You don’t need to do more; just take more time with the things you’re doing.
This rings in my ears as I ready things for my day. It is my regular plea to the woman who comes and cleans on Fridays. She rushes through, banging and clanking, piling up and going around. There seems to be a race at hand that only she knows about. Take your time, I tell her, and you’ll notice the small things that you’re missing. These are the things that show that a house is well-tended. Cared for. Managed.
And how often our words are meant really for ourselves. “You don’t need to do more; just take time with the things you are doing.” What a word for this time and this season! This Lenten season where we “take up” or “give up” in honor of our Lord. Diligence demands that we re-commit or more deeply dedicate to something. After all, look at what Christ did for us?
“If any want to become my followers, let them deny themselves and take up their cross daily,” Luke tells us.
Surely for 40 days I can carry something extra for Christ. And I picture myself shuffling all that I am holding so that I can lay the cross on top. It teeters and falls, so I bend to pick it up again and my papers, folders, emails, and articles slip and slide. My manuscript balances precariously but then it too goes. The wind blows and I give chase. The cross is now an afterthought in the melee.
“You don’t need to do more; just take more time with the things you’re doing.” The words stop me. This time the voice is not mine. It is His. It echoes above two outstretched hands. Worn, weathered hands which bear splinters from that self-same cross.
And I look at my own. A writer’s hands. A mother’s hands. A teacher’s hands. A trainer’s hands. What a privilege to carry all of this and all of these to the Lord in prayer and in action. To take my time to tend to each, as if there was enough time to tend to all. What if that was my Lenten dedication? Not to pick up a new effort but to tend to the things in my hands with the diligence they deserve? To take a closer look and notice the things I had been missing.
I am one who prefers to gather in the broad picture and leave the details to others. The devil, after all, is in the details, right? Better not go there. Yes, there. Risk getting it right. Risk taking your time. Do it again if you must, so it is just so. That is my calling this Lent. So that the effort I put forth produces something which shows the care behind it. And that speaks Christ.
This is the day the Lord has made; let us rejoice and be glad in it. ~ Psalm 118:24
If that was the lesson for Monday but I didn’t open it until Tuesday, did I miss it?
It’s so great when we run on time. Better even if we get there early and are already settled in our seats. We’ve shed our heavy coats, arranged our belongings, perhaps even taken a moment to look over the agenda or schedule of events or bulletin. It’s so comforting to know what’s coming and be prepared. And then to hear, the Lord made this day.
But what if we don’t tune in until tomorrow? If I wait “until I have time” or “there’s an opening in my schedule” or “to give it my full attention”? All valid. All reasonable. All late.
I have a friend Stevie who once sent me a devotional writing she had read which made her think of me. She said, “This came for you today.” I smiled and read it right then. Because Stevie has a sense of the immediate need and a faith that serves in real time.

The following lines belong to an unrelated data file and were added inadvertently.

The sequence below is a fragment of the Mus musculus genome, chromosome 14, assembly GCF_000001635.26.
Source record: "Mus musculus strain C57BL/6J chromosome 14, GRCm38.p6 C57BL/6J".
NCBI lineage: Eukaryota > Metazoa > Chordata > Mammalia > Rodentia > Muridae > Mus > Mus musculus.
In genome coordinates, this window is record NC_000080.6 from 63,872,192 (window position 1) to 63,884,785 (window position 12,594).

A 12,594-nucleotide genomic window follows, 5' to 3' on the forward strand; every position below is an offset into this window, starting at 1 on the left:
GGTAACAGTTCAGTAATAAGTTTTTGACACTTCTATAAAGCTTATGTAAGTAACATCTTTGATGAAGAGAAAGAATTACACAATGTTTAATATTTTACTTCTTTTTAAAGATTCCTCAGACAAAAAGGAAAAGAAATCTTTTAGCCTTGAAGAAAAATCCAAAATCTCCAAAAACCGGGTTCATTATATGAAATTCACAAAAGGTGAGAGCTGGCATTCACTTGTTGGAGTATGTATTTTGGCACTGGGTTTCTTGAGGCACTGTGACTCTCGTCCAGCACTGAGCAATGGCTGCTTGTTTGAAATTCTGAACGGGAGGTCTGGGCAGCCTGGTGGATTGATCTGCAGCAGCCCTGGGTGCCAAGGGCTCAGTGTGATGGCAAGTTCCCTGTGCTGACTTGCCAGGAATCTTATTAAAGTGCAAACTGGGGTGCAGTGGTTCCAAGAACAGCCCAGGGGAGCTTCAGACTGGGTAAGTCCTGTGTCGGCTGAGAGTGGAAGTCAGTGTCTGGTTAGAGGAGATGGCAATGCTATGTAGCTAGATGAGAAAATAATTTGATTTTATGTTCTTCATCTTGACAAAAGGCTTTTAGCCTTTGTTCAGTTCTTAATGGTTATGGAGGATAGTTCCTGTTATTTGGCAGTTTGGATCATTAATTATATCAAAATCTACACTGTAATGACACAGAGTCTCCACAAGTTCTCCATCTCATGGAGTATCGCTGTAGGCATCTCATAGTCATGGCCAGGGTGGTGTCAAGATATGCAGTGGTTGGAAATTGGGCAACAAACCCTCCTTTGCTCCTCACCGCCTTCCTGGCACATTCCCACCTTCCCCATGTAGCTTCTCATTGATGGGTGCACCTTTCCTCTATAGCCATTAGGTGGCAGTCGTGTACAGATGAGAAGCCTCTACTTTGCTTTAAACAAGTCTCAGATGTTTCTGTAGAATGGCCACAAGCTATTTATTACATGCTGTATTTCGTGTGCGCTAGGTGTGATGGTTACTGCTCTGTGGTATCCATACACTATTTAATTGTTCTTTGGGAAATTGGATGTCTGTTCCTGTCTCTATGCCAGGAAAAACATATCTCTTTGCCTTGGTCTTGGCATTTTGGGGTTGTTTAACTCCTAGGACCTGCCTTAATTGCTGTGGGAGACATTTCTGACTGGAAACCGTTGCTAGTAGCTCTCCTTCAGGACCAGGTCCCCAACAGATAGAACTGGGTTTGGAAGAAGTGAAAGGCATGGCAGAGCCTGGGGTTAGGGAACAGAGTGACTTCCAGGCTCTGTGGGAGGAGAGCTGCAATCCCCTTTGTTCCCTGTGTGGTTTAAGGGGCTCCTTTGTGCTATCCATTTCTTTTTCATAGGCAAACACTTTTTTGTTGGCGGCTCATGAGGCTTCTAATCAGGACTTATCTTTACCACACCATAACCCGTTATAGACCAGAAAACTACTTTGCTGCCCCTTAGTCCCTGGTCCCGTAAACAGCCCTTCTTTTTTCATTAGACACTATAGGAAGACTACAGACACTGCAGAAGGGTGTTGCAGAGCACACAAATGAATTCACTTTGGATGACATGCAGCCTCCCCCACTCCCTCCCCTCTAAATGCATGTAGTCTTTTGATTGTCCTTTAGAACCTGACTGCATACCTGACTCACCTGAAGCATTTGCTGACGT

Occasionally, following Stevie’s example, I share a writing or an idea or write a note or make a phone call with the prompting, “this came for ____ today.” There is power in that which does not come from me.
But every now and then I get a reply: “Out of office” or “I look forward to reading your note tomorrow,” and I wonder whether it was a one day offer. Does God’s power have an expiration date? Is it a limited, one time offer?
Because there are many, many things in my pantry or cupboard or my closet which have long expired. What have I missed for not having welcomed them in their day?
No sense worrying. Whatever was, is now past. But it does prompt me to clean out those crevices so I can give today it’s due. I don’t want to miss it again. Because if this is the day the Lord has made, there’s joy.
Time is imaginary, right? Just like money. Not real. Just a concept. A suggestion.
If I have, say, a 3:00 meeting that is 20 minutes away and I leave at 2:50. I’m not late. Not until I am halfway there and the clock ticks 3:00 am I late.
If I have a project due tomorrow by noon that I haven’t started, I’m not late. Not until tomorrow comes and the deadline passes. At 12:01, I’m late. At 11:59, I still have time. Perhaps a miracle will happen and …
If I have, say, a book that I am trying to write. And there is no deadline. It’s just done when it’s done. I set the timing. I’m completely in charge. It can’t be late. That’s a good thing, right? I shouldn’t let a silly old ticking clock control me. Or a day-timer. Or a calendar.
Well, timing is imaginary, right? A human fabrication. Something we created so we could call meetings and assign projects and …
I don’t have a very good relationship with time. In fact, we’re enemies. I disregard it. Spend it at will on anything I wish. As if it grew on trees. As if it were endless.
God’s time is. Not mine. The time I am spending today belongs to both of us. He shared it with me. How could that be my enemy?
Head down. Dig in. There’s work to be done.